Aug. 4, 2006
All shook up
Brazil nut effect explained by quantum analogy
Shake a box of mixed nuts, and the largest will eventually rise to the top. Commonly known as the Brazil nut effect, scientists have now shown that this curious phenomenon may be influenced by a long-range force connecting the biggest nuts, even though they do not touch each other.
The Brazil nut effect appears in a wide variety of granular fluids (mixtures of solid particles that can flow like liquids), and can influence industrial processes such as drug preparation. But predicting the effect has always proved difficult: larger particles can rise or fall depending on the make-up of the mix, and their relative sizes.
Computer simulations by Franco Nori, a physicist from RIKEN's Frontier Research System in Wako and the University of Michigan, USA, and his international team of colleagues, may now provide an answer.
Their simulation imagines a box of small balls that includes two ‘intruders’, each eight times wider than the smaller balls. When the box is shaken, the intruders move away from each other, they report in Physical Review Letters1. Surprisingly, the repulsive force between them seems to behave in a very similar way to an unusual effect in quantum physics known as the Casimir force.
The Dutch theoretical physicist Hendrik Casimir predicted in 1948 that two parallel plates in a vacuum would feel a small force pulling them together. This is because a vacuum is not actually empty: instead, it is a roiling mess of ‘virtual’ particles popping in and out of existence. This produces electromagnetic radiation, such as light waves, which have to squeeze in between the plates. Waves of the wrong length that do not fit neatly tend to be suppressed, and this acts like a tiny reduction in pressure between the plates that makes them move closer to one another.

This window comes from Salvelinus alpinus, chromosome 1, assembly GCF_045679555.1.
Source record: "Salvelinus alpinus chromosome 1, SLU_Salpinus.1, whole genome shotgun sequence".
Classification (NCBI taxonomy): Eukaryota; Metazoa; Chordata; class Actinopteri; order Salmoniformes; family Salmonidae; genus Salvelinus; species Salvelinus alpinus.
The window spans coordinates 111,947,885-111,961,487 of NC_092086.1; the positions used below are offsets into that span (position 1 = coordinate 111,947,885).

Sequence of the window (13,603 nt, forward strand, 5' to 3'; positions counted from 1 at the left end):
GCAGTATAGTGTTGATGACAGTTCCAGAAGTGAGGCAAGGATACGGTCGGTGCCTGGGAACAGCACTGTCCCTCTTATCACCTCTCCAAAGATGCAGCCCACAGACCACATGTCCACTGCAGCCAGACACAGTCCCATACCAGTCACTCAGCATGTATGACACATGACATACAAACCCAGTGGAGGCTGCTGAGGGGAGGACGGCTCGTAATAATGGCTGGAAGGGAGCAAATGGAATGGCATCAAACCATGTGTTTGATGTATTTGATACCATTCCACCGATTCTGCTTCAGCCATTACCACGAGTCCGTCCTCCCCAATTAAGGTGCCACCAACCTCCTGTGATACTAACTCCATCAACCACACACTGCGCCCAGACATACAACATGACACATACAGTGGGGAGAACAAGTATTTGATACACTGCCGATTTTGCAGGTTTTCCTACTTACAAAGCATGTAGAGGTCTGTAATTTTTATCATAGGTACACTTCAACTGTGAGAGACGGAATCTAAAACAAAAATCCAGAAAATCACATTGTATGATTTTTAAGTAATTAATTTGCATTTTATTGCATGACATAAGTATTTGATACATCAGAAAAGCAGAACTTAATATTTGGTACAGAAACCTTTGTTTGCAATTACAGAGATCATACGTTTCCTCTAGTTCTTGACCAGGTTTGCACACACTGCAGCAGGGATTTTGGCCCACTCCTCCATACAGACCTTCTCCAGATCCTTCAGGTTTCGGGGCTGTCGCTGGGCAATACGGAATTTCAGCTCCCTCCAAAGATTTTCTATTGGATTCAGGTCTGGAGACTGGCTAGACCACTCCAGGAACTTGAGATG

Nori and colleagues propose that a similar fluctuation-induced force is at work inside their mixture of particles. In a box containing just small particles, waves of movement will ripple through the box. But adding two large intruders limits the size of wave that can exist between them. In this case, the waves that do get between them seem to press the intruders apart. The scientists say that this force could play a critical role in the behaviour of granular fluids—as well as explaining why the nuts always rise to the top of your muesli box.